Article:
Refusing a Breathalyzer Test In Pennsylvania - Consequences
In Department of Transportation v. Wysocki, 517 Pa. 175, 535 A.2d 77 (1987), the licensee was arrested at a DUI checkpoint and refused to consent to chemical testing.
His license was suspended under the Implied Consent Law.
Wysocki alleged that his arrest was unconstitutional and, on that basis, attempted to distinguish his situation from that in Glass v. Department of Transportation, Bureau of Traffic Safety, 460 Pa. 362, 366, 333 A.2d 768, 770 (1975), where the arrest suffered only from a statutory or procedural defect.
The Supreme Court rejected Wysocki's contention and held as follows:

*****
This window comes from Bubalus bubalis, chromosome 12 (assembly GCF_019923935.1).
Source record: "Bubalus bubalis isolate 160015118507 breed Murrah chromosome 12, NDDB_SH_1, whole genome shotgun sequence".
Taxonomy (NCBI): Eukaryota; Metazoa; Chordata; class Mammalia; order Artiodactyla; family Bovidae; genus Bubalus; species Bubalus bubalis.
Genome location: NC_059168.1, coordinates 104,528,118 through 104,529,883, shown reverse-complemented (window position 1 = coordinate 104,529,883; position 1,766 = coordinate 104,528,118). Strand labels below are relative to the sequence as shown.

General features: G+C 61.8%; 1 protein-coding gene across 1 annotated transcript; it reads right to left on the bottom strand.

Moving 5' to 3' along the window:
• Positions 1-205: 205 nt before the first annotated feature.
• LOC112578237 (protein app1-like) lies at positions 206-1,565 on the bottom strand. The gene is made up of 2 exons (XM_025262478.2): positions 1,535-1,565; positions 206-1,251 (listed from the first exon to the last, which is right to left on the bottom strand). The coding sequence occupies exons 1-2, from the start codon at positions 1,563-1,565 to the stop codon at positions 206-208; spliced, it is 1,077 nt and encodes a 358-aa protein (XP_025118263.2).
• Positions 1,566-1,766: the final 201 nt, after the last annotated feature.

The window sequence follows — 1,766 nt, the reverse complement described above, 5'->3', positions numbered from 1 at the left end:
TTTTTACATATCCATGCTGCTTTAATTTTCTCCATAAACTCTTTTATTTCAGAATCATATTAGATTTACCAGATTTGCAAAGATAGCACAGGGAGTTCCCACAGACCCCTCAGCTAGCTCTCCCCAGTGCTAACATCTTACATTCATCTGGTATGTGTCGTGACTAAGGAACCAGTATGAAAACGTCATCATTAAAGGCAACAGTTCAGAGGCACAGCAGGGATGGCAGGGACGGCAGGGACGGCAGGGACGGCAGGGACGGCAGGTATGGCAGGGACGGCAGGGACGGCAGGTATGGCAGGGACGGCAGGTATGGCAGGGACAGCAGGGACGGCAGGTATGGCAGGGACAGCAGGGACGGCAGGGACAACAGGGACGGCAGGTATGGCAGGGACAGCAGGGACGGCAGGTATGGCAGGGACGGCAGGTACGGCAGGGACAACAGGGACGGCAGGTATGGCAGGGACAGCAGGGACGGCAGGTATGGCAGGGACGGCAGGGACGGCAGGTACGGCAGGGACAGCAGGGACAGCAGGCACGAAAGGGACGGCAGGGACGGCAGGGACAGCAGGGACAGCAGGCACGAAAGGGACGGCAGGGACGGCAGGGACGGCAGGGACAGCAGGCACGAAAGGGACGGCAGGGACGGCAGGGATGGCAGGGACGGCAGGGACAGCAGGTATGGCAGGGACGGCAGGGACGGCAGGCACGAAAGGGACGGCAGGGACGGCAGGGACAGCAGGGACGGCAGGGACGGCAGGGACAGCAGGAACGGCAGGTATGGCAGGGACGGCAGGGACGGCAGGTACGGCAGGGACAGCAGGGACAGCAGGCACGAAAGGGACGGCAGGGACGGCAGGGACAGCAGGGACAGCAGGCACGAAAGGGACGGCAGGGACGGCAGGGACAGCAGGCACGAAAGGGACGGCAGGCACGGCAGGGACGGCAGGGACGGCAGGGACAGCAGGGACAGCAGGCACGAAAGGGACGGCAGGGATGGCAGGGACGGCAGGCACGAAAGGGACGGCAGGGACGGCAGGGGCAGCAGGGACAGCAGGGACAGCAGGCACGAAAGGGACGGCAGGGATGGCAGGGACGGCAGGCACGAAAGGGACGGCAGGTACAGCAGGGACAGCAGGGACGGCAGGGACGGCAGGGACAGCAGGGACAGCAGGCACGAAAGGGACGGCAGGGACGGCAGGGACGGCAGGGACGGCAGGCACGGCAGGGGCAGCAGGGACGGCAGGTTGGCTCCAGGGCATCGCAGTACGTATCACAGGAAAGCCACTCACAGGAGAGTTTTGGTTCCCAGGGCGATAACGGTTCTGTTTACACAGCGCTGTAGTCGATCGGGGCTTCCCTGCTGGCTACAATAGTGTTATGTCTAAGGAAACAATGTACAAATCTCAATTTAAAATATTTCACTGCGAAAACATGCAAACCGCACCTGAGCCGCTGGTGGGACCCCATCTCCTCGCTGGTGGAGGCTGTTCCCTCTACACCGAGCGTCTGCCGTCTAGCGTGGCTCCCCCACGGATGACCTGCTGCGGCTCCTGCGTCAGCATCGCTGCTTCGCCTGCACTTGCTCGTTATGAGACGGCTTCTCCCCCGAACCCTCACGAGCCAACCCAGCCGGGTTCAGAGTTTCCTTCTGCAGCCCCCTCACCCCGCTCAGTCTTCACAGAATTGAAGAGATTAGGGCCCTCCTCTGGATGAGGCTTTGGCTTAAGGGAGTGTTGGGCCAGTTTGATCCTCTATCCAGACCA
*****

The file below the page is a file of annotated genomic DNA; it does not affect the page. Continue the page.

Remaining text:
Properly viewed, the issue in the instant case, as it was in Glass, is the power of the Department of Transportation to suspend a driver's license, which is conferred by the implied consent law.
That authority is not conditioned on the validity of the arrest which gives rise to the request for a breathalyzer test. ...
Where the driver refuses to take a breathalyzer test, that refusal violates a condition for the continued privilege of operating a motor vehicle and is properly considered as a basis for suspension of that privilege.
The driver's guilt or innocence of a criminal offense is not at issue in the license suspension proceedings.
The only fact necessary to the administrative determination is the driver's refusal to comply with the breathalyzer request after being taken into custody. Wysocki, 517 Pa. at 179-180, 535 A.2d at 79.